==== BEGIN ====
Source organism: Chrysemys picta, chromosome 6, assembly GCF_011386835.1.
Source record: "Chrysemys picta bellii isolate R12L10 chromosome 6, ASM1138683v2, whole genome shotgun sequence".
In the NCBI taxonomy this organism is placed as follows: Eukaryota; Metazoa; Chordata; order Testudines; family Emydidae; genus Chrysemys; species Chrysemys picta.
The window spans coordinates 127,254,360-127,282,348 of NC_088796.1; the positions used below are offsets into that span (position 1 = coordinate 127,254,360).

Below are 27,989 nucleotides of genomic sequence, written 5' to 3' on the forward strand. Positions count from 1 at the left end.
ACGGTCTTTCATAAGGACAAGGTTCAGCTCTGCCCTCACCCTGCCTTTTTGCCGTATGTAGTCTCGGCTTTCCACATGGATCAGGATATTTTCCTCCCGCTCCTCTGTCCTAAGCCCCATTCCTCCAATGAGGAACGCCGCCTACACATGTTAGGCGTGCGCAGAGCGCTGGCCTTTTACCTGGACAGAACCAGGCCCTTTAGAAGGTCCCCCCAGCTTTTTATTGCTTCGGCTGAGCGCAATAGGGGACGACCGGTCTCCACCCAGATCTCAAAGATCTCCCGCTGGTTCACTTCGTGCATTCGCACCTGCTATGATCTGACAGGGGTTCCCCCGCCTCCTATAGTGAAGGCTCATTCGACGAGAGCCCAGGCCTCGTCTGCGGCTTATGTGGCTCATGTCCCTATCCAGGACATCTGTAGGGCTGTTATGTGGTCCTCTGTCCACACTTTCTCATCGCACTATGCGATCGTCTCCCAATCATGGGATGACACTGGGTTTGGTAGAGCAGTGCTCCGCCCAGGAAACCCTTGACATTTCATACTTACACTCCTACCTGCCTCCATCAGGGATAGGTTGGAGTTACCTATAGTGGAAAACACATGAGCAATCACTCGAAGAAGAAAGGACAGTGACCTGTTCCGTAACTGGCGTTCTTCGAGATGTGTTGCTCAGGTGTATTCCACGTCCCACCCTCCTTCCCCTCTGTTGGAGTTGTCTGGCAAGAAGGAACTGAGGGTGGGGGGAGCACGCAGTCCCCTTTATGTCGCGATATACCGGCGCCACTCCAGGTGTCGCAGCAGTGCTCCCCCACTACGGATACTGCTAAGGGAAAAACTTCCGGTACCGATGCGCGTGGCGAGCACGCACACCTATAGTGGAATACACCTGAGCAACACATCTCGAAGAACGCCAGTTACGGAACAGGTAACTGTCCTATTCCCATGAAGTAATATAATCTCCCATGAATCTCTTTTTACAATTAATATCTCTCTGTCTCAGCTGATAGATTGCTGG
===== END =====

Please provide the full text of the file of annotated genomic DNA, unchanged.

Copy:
Source organism: Chrysemys picta, chromosome 6, assembly GCF_011386835.1.
Source record: "Chrysemys picta bellii isolate R12L10 chromosome 6, ASM1138683v2, whole genome shotgun sequence".
In the NCBI taxonomy this organism is placed as follows: Eukaryota; Metazoa; Chordata; order Testudines; family Emydidae; genus Chrysemys; species Chrysemys picta.
The window spans coordinates 127,254,360-127,282,348 of NC_088796.1; the positions used below are offsets into that span (position 1 = coordinate 127,254,360).

Below are 27,989 nucleotides of genomic sequence, written 5' to 3' on the forward strand. Positions count from 1 at the left end.
ACGGTCTTTCATAAGGACAAGGTTCAGCTCTGCCCTCACCCTGCCTTTTTGCCGTATGTAGTCTCGGCTTTCCACATGGATCAGGATATTTTCCTCCCGCTCCTCTGTCCTAAGCCCCATTCCTCCAATGAGGAACGCCGCCTACACATGTTAGGCGTGCGCAGAGCGCTGGCCTTTTACCTGGACAGAACCAGGCCCTTTAGAAGGTCCCCCCAGCTTTTTATTGCTTCGGCTGAGCGCAATAGGGGACGACCGGTCTCCACCCAGATCTCAAAGATCTCCCGCTGGTTCACTTCGTGCATTCGCACCTGCTATGATCTGACAGGGGTTCCCCCGCCTCCTATAGTGAAGGCTCATTCGACGAGAGCCCAGGCCTCGTCTGCGGCTTATGTGGCTCATGTCCCTATCCAGGACATCTGTAGGGCTGTTATGTGGTCCTCTGTCCACACTTTCTCATCGCACTATGCGATCGTCTCCCAATCATGGGATGACACTGGGTTTGGTAGAGCAGTGCTCCGCCCAGGAAACCCTTGACATTTCATACTTACACTCCTACCTGCCTCCATCAGGGATAGGTTGGAGTTACCTATAGTGGAAAACACATGAGCAATCACTCGAAGAAGAAAGGACAGTGACCTGTTCCGTAACTGGCGTTCTTCGAGATGTGTTGCTCAGGTGTATTCCACGTCCCACCCTCCTTCCCCTCTGTTGGAGTTGTCTGGCAAGAAGGAACTGAGGGTGGGGGGAGCACGCAGTCCCCTTTATGTCGCGATATACCGGCGCCACTCCAGGTGTCGCAGCAGTGCTCCCCCACTACGGATACTGCTAAGGGAAAAACTTCCGGTACCGATGCGCGTGGCGAGCACGCACACCTATAGTGGAATACACCTGAGCAACACATCTCGAAGAACGCCAGTTACGGAACAGGTAACTGTCCTATTCCCATGAAGTAATATAATCTCCCATGAATCTCTTTTTACAATTAATATCTCTCTGTCTCAGCTGATAGATTGCTGG